UMass students share their thoughts as they return to campus for full in-person learning

Sophomores get to have a “normal” college experience

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By Sofi Shlepakov, Assistant News Editor

This time last year, the University of Massachusetts campus was vacant and the unpredictability of COVID-19 forced many students into their homes to take classes remotely. Now, the University has opened up its doors again, allowing the campus to return back to in-person classes.

In order to return to campus, students are required to get vaccinated unless having a proven religious or medical exemption. All qualified students are able to live on campus, go to the dining halls and enjoy the amenities of campus once again.

In a statement released on Aug. 9, the University brought forth a mandate for both students and professors that required students to be masked while in all UMass buildings.

An email sent by Chancellor Kumble Subbaswamy read: “This includes important news about vaccination requirements and the adoption of a face-covering requirement for indoor public spaces designed to deter spread of the COVID-19 Delta variant. The mask requirement starts August 11 and will be reviewed in mid-September.”

Sophomore management major Riley Linden said that this year compared to last has felt a lot different, even with the mask mandate in place. “It’s so weird to see that many people in one space. You never thought you’d see it again after last year,” Linden said.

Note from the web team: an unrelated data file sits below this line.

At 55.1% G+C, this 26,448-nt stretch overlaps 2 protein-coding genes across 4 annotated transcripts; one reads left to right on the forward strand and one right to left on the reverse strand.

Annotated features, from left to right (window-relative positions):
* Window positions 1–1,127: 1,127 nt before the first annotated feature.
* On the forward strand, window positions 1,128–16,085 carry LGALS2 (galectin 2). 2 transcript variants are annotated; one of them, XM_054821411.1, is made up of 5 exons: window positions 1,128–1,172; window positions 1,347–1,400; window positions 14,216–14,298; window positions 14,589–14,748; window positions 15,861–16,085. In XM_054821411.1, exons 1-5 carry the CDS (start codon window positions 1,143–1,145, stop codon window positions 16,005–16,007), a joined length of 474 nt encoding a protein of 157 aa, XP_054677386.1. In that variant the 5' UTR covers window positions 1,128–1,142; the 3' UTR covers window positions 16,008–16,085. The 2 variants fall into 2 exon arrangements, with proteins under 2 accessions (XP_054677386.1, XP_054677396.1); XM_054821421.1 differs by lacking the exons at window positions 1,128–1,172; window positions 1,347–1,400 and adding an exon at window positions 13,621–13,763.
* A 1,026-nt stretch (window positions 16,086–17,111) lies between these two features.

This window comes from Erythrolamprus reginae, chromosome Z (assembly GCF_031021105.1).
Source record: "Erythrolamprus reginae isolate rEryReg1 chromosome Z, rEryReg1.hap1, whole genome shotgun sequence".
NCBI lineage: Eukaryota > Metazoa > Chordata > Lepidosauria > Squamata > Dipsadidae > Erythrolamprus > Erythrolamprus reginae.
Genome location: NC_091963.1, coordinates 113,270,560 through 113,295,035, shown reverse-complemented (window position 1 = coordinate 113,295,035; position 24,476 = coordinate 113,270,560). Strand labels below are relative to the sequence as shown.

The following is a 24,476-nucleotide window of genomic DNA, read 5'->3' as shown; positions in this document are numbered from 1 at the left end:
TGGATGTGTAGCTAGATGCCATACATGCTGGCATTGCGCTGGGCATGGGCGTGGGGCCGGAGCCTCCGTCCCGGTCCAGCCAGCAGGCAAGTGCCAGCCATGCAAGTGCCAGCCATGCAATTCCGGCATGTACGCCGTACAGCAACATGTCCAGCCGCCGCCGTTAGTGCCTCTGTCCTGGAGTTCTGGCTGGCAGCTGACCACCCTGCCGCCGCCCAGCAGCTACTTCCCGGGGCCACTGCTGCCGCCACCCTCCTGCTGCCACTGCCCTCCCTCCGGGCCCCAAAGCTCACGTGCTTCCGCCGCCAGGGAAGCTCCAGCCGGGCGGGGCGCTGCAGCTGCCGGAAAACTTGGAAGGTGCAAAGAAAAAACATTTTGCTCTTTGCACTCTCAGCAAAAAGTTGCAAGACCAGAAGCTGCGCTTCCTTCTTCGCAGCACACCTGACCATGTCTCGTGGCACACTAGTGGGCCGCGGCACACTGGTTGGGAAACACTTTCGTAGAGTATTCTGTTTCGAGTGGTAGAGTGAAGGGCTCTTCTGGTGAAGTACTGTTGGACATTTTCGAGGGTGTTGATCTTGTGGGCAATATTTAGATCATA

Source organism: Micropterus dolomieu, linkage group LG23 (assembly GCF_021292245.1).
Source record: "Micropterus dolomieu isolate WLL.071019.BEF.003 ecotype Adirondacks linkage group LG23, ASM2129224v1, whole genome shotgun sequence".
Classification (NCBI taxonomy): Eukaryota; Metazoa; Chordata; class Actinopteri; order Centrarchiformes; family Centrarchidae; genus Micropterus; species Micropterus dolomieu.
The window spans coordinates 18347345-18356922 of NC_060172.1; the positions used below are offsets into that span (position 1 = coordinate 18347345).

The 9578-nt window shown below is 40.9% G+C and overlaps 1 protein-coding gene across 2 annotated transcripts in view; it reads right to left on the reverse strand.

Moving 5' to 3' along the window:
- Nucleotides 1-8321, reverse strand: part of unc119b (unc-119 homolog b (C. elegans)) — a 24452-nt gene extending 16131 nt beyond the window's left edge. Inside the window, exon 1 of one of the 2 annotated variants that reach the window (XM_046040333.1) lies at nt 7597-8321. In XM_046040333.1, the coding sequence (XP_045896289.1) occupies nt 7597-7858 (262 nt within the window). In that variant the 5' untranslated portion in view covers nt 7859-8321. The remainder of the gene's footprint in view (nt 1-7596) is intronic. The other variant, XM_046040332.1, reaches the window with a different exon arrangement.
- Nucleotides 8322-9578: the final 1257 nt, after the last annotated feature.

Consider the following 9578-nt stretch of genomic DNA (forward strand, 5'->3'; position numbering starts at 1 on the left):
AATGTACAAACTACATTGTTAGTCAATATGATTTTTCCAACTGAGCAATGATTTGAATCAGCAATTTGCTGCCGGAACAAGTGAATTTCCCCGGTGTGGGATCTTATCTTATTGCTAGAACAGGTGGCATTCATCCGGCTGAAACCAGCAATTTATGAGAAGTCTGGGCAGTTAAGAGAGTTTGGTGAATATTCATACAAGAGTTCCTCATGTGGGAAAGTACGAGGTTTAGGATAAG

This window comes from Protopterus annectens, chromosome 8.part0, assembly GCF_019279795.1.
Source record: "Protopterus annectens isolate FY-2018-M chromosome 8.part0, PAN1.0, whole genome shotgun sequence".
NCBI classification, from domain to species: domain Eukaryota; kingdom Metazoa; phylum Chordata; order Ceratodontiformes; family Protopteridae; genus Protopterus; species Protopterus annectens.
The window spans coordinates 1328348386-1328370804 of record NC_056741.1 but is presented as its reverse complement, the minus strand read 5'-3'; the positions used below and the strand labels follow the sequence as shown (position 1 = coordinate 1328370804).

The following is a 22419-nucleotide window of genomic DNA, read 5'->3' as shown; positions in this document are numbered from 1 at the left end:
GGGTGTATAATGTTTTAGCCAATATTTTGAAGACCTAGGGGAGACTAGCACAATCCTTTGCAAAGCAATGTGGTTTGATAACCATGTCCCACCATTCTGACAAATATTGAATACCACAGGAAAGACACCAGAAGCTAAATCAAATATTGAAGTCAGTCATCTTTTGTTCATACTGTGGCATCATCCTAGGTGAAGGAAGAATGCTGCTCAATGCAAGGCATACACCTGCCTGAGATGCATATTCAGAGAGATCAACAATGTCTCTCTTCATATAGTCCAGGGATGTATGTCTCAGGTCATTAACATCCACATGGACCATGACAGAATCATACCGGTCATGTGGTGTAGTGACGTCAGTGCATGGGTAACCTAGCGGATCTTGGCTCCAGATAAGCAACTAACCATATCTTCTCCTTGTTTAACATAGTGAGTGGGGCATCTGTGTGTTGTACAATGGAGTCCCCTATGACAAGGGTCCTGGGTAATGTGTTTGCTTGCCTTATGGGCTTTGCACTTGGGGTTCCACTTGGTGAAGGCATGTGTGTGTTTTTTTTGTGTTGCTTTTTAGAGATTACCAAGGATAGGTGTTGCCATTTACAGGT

Isabella Simoneau, a sophomore accounting major, also says that this year has been better than last semester as she gets to enjoy living with a roommate and attempting to gain back a “normal” college experience.

“It’s going to be really nice to even figure out a routine,” Simoneau said. “Now that we have a routine it’s nice to figure out when you want to get breakfast and then go to the gym, and then class.”

Some students though are experiencing campus life for the first time.

Aryaan Kulkarni, a sophomore economics and finance double major, experienced his first year of college in his home abroad in Dubai. Kulkarni said he is excited to be on campus and have a college experience that he was unable to have this past year.

Along with the excitement, Kulkarni says he has some reservations about being back in person.

“One reservation is testing, I haven’t taken a test in over a year on paper in a classroom. I’ve kind of been spoiled, because you get comfortable taking tests…I don’t feel the same kind of pressure that I would inside a classroom,” Kulkarni said.

“Masks, all they’re doing is, you know, reducing transmission from one person to another. I think wearing a mask in classroom shouldn’t be a problem, at least for me. I don’t see it as a problem,” added Kulkarni.

Simoneau agreed, saying that although she does not like to wear masks, it is worth it if that is what the campus has to do as a community in order to have in-person classes.

“I definitely think it’s so much easier to learn in person and meet your teachers and actually talk to them,” Simoneau added.

Linden says he does not mind the mask mandate because it is a big change to be seeing so many people compared to last year, but at times can be weird not seeing people’s full faces in class.

“It’s not like we’re missing out too much from the professor’s standpoint. It’s nice to see classmates after class because you’re not just looking at them through a face mask,” Linden said.

Sofi Shlepakov can be reached at [email protected]. Follow her on Twitter @SShlepakov